Reid ex rel Reid v. District of Columbia 401 F.3d 516, 43 IDELR 32 (D.C. Cir. 3/25/05).  The D.C Circuit developed a qualitative standard for awards of compensatory education in order to place disabled students in the same position they would have occupied but for the school district’s violation of IDEA.  The court rejected the hearing officer’s calculation awarding one hour of compensatory education for each day of denial of FAPE.  The court also rejected the parents’ request of one hour of compensatory education for each hour of denial of FAPE.  Instead, the court adopted a more flexible approach based upon the needs of the child who has been denied FAPE.  For example some students might require only short intensive compensatory programs targeting specific deficiencies.    Other students may require more extended programs, perhaps requiring even more hours than the number of hours of FAPE denied.  Accordingly, the court remanded this matter for the submission of evidence as to the student’s deficiencies resulting from the denial of FAPE.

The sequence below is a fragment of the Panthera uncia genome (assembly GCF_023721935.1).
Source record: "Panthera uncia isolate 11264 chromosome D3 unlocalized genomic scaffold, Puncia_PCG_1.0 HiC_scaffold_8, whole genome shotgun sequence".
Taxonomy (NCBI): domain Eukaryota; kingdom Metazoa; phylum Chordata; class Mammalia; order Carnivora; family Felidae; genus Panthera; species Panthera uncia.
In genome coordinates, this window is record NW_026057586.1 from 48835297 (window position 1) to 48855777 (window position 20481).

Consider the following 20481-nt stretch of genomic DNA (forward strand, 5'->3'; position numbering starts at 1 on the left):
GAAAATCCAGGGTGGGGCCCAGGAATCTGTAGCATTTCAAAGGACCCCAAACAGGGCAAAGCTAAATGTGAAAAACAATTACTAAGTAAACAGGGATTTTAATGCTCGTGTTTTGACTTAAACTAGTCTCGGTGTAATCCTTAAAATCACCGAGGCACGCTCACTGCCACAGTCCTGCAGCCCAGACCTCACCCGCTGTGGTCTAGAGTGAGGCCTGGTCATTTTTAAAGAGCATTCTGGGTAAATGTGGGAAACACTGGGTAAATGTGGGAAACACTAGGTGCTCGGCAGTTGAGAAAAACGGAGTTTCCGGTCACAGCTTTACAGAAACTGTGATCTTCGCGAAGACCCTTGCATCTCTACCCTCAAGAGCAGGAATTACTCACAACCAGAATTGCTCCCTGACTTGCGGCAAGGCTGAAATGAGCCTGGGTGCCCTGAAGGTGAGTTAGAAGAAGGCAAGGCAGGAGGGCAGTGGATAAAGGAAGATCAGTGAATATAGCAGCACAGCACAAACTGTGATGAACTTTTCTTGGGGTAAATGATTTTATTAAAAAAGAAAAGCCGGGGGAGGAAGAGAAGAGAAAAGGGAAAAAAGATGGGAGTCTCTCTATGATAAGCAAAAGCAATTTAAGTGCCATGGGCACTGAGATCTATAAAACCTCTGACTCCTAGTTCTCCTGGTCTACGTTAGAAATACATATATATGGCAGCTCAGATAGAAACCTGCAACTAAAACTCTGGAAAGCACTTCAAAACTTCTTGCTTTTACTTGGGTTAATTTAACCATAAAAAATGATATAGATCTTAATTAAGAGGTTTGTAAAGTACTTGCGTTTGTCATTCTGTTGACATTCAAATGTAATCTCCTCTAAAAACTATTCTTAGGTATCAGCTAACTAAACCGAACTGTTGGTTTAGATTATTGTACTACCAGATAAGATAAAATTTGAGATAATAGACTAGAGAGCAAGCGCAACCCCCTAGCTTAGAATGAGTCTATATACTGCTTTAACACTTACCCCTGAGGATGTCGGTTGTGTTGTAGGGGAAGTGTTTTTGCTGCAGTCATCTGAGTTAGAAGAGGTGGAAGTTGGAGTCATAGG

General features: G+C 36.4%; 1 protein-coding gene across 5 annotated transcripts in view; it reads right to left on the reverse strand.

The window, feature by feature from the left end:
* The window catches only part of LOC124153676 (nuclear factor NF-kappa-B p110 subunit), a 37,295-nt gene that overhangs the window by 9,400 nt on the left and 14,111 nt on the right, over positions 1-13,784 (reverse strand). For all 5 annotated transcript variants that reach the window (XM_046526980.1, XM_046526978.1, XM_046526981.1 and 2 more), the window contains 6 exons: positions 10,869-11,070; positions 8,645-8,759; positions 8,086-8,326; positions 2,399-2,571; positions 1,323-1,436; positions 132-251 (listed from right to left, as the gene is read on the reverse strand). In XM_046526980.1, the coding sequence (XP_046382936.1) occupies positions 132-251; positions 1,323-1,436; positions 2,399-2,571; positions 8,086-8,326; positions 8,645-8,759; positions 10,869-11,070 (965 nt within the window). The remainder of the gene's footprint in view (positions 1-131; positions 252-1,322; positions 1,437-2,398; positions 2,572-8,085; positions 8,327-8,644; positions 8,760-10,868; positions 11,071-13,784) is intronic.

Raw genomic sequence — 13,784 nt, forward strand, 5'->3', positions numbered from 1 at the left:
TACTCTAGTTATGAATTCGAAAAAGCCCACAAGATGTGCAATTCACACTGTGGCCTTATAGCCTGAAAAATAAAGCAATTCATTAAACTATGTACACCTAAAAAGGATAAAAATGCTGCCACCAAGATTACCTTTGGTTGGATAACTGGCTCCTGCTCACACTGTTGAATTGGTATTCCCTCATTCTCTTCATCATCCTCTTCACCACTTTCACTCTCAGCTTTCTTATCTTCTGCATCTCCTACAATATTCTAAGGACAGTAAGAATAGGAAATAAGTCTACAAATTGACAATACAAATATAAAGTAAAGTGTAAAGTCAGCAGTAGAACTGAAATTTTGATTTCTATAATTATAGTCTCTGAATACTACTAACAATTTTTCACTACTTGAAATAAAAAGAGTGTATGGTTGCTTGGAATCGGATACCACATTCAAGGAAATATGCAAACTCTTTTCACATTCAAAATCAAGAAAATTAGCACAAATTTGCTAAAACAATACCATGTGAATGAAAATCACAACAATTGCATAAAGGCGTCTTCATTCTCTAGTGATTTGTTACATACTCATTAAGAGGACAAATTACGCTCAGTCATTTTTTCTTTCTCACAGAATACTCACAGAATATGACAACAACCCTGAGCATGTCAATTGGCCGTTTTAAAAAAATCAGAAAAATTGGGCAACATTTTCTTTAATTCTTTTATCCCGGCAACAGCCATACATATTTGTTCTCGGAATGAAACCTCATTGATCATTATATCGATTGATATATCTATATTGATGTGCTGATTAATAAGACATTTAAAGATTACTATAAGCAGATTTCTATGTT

The other standard method for calculating compensatory education is a more quantitative method providing an approximation of the lost number of days of FAPE and awarding tutoring (or other compensatory services) based upon that calculation minus the time it reasonably should have taken the school district to learn of the denial of FAPE. See the  Third Circuiot decision in MC v. Central Regional Sch Dist 81 F.3d 389, 21 IDELR 389  (3d Cir. April 17, 1997).

Another  important issue involves delegation.  Bd of Educ of Fayette County, KY v LM ex rel TD 478 F.3d 307, 47 IDELR 122 (6th Cir. 3/2/7) It is inappropriate for HO to delegate the type or amount of compensatory education to the IEP team.